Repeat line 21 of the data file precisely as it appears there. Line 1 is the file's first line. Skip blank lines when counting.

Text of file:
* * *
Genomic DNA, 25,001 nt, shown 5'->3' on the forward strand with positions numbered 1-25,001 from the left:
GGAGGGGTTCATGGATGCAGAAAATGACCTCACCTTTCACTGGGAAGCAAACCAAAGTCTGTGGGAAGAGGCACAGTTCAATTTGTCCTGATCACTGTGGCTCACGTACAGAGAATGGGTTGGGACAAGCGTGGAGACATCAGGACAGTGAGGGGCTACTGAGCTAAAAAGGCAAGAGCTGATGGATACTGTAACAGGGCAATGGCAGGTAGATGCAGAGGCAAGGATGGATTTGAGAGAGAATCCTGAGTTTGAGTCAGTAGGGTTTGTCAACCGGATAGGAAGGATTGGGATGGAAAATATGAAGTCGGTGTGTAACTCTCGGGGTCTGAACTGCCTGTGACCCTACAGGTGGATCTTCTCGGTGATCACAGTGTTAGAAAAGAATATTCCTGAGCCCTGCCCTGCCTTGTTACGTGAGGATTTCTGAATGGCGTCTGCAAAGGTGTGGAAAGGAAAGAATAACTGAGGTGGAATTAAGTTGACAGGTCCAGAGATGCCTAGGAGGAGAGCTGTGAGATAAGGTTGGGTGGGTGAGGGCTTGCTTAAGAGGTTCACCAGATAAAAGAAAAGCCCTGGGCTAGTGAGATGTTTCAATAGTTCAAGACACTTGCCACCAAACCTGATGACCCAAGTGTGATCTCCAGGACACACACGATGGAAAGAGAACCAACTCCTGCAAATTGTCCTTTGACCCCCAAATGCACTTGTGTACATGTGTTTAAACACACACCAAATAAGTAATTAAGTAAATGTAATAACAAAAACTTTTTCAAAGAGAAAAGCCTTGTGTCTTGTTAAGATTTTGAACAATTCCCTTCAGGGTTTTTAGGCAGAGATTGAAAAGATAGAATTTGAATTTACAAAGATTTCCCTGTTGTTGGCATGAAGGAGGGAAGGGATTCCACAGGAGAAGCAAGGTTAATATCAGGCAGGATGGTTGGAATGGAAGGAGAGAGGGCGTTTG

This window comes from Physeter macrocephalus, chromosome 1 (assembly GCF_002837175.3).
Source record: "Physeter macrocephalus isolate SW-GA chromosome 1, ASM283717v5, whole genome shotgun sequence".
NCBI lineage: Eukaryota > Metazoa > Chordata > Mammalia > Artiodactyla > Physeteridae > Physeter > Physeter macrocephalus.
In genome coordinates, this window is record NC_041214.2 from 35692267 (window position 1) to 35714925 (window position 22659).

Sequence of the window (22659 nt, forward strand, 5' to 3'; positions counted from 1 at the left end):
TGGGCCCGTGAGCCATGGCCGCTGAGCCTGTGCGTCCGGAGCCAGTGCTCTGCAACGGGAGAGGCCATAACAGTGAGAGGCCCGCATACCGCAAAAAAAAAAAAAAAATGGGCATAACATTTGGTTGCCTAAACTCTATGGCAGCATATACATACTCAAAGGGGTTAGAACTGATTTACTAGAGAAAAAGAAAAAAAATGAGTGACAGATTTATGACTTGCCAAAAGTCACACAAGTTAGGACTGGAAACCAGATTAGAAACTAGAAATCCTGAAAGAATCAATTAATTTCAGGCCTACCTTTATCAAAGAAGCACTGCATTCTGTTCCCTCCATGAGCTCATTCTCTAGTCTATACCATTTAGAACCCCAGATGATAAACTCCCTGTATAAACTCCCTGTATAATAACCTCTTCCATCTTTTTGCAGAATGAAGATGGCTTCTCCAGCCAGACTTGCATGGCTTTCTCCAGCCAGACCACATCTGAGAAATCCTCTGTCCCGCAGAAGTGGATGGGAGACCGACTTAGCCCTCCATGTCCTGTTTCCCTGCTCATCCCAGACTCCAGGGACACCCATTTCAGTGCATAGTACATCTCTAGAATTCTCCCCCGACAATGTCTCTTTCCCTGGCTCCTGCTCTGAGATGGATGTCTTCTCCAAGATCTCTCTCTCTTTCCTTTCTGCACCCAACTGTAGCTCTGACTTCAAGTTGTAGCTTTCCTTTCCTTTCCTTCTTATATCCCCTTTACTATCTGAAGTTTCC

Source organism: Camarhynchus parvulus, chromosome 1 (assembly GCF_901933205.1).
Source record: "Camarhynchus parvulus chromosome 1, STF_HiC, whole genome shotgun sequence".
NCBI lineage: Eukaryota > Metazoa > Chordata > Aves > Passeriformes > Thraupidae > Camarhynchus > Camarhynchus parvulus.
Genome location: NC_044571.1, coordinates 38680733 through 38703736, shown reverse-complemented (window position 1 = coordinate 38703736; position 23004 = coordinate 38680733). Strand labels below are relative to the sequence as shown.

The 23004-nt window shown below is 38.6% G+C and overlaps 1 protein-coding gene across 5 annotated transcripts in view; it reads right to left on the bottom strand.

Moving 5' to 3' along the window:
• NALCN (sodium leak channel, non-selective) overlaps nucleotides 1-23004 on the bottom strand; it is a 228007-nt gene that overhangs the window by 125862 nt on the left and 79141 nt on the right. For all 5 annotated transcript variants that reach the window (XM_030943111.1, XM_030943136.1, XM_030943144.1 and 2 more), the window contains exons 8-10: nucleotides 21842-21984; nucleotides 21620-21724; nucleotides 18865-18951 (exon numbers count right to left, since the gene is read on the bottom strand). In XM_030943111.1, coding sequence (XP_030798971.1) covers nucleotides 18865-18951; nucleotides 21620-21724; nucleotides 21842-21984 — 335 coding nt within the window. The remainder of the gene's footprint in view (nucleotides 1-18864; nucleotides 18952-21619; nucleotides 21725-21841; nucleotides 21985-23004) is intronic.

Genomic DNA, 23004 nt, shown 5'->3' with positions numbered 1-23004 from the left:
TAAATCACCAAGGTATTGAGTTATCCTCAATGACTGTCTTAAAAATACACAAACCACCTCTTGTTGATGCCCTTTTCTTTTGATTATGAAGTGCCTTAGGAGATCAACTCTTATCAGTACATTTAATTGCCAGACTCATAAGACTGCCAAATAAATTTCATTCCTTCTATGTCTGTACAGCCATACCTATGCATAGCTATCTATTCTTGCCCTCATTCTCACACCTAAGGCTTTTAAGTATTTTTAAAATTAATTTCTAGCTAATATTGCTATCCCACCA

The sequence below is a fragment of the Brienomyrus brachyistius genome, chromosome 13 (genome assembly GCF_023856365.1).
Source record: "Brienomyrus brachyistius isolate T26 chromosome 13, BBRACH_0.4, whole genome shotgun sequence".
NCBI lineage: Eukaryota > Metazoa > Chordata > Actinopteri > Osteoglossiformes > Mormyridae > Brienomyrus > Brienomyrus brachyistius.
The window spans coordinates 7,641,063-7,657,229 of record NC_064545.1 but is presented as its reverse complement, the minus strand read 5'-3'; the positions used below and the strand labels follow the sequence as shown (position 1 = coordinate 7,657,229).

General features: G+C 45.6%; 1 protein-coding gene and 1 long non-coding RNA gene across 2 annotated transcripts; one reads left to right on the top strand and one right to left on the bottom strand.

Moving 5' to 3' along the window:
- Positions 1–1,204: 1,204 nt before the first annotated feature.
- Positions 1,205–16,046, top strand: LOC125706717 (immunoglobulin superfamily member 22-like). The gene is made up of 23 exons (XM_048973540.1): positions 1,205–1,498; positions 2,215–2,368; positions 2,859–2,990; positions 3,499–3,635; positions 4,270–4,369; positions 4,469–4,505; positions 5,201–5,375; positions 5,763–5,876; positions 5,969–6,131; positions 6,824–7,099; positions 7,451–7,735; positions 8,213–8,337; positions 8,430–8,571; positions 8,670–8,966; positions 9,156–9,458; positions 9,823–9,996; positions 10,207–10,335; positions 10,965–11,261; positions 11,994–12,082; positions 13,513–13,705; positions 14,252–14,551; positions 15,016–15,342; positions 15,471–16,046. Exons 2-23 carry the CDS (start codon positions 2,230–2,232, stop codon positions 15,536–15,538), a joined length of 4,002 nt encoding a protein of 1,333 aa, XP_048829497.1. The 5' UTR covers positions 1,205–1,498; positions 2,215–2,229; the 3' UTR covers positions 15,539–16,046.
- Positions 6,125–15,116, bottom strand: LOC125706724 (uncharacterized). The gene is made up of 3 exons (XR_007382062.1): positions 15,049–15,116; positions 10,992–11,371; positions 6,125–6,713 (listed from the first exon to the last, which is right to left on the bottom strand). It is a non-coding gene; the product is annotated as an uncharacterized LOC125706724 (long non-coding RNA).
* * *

The window spans coordinates 7,641,063-7,657,229 of record NC_064545.1 but is presented as its reverse complement, the minus strand read 5'-3'; the positions used below and the strand labels follow the sequence as shown (position 1 = coordinate 7,657,229).